Simon Rix: The pressure is off Leeds United - now let’s see what the boys can do

sixteen years of pressure weighed heavily as we waited for the post lockdown restart last season.

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Saturday, 17th April 2021, 6:00 am
With seven games to go and safe from a relegation battle the pressure is off Leeds United. Picture: Rui Vieira/PA Wire.
With seven games to go and safe from a relegation battle the pressure is off Leeds United. Picture: Rui Vieira/PA Wire.

Yes we were the best team in the division but could Leeds continue where they left off in March?

The year before in Bielsa’s first season I never bought into the Bielsa burnout theory - but pressure, the expectation of a city as we dropped out of our automatic promotion position over Easter (and threw it all away against Derby), that pressure was palpably obvious.

We’ve seen a collapse under the weight of expectation before in Leeds’ plotted history - against Doncaster and Watford and countless other occasions. But last year, we resisted, we were resilient, and in the end we smashed it.

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With an added bonus of some excellent play after the league was all tied up. We took the last two games with ease with an aggregate 7-1 scoreline, when the pressure dialed down, the numbers got even better it seemed. And so - to this season. I was more than a bit worried that the constant pressure the players had been under for the previous two seasons may take it’s toll.

We’ve had a few injuries and a few players, most noticeably Klich looking in need of a good rest.

I’m not often quite so glad to be proved wrong, but it’s been pretty much plain sailing to a safe 35 points and beyond. Given what happened last season I found myself once again curious to see if once the pressure is off, our men in white would once again step it up. Since we hit relative safety that’s three wins out of three, it’s a good sign.

Two of them were against struggling sides in Fulham and Sheffield United but Saturday against Man City seemed like a real test, and a surreal experience. Even before the red card, I think we looked like we were going to give them a game, but the second half was an outstanding display.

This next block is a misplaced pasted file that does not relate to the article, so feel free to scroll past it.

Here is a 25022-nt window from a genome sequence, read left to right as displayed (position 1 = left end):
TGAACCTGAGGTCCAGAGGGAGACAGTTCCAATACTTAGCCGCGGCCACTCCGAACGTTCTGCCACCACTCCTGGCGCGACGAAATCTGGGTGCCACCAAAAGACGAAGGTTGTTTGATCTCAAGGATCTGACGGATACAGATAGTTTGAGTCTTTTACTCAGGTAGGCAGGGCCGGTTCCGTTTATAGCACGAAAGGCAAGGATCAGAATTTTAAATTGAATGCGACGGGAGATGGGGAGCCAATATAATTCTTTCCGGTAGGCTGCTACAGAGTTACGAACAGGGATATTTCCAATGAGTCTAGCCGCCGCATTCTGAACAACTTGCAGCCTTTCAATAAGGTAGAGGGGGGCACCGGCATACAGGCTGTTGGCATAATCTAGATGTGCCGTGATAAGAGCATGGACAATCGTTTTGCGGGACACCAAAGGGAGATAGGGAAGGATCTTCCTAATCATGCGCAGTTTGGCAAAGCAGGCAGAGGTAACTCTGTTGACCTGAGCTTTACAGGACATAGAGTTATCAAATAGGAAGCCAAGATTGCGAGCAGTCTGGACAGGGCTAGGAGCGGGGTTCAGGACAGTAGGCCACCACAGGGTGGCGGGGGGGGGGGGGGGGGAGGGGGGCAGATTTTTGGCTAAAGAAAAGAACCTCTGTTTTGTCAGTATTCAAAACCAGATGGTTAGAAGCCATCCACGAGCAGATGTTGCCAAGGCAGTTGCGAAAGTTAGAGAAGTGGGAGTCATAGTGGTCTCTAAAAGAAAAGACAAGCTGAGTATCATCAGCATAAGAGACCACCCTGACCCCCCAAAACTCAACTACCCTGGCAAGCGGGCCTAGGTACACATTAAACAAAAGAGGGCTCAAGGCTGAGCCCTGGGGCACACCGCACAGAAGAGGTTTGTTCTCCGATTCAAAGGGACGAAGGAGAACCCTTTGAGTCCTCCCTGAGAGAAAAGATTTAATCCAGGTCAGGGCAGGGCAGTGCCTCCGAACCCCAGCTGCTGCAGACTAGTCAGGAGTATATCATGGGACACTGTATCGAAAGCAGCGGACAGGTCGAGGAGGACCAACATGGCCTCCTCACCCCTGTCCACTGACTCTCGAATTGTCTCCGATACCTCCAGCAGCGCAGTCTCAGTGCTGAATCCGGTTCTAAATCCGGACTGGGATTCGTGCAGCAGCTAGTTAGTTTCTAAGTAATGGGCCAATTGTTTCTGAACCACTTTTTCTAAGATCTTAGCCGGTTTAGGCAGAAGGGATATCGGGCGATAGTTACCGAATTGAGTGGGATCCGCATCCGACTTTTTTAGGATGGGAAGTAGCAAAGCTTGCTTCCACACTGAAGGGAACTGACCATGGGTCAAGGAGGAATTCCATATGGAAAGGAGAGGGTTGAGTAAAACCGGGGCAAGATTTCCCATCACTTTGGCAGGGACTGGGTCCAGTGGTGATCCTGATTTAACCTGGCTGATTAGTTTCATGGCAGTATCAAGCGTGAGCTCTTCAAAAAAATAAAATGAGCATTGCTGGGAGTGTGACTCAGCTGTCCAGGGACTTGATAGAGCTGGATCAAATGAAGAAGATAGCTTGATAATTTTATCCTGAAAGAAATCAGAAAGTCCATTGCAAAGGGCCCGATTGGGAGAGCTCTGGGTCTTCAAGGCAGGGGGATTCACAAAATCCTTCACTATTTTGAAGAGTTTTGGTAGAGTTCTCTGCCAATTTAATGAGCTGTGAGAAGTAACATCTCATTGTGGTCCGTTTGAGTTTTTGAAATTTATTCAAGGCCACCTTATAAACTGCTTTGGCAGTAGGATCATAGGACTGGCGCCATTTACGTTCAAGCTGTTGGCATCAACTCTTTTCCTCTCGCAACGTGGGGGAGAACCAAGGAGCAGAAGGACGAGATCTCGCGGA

It seems like yesterday that a team with no real identity was trooping out at Elland Road under Paul Heckingbottom, where the best thing about the matches was the pies and the ale.

Now I think its not just the view of a longstanding Leeds fan – it’s a truth universally acknowledged that we have a handsome team in with a chance of beating anyone, a team we can like and a team we can be proud of.

The most outstanding thing for me though is the fact that every man, even a player like Llorente who only played a handful of times in the white (well in this case maroon) shirt was absolutely committed to winning that game. 10 men against the Champions elect, no-one would have thought twice about us losing that game, or even getting properly hammered, it’s what was expected.

The reward for this win wasn’t progress in the cup, survival or promotion, it was being 10th instead of 11th?

At the end of the season those three points might get us an extra place, an extra bit of prize money but fundamentally not much.

It’s about a pride. Every single player gave 100 per cent for Leeds, for Bielsa, and for their captain sitting the second half out. It would have been easy for the players on the pitch to curse their luck and accept that Manchester City would score and score again. We could all wonder what if, and move onto the next game. Bielsa’s leaky Leeds.

Naive Leeds, play one way Leeds, we can’t defend set pieces Leeds and all the other commentator tropes. But this time Bielsa parked the bus.

Hopefully this recent run will make everyone see that Bielsa chooses risk for a good reason. Just as he chooses to sit on a “bucket”, he chooses to play an attacking style. Knowing it leaves us vulnerable at times, but also yielding the best results and the best entertainment for us fans.

With 42 points now the pressure is really off. Let’s see what the boys can do.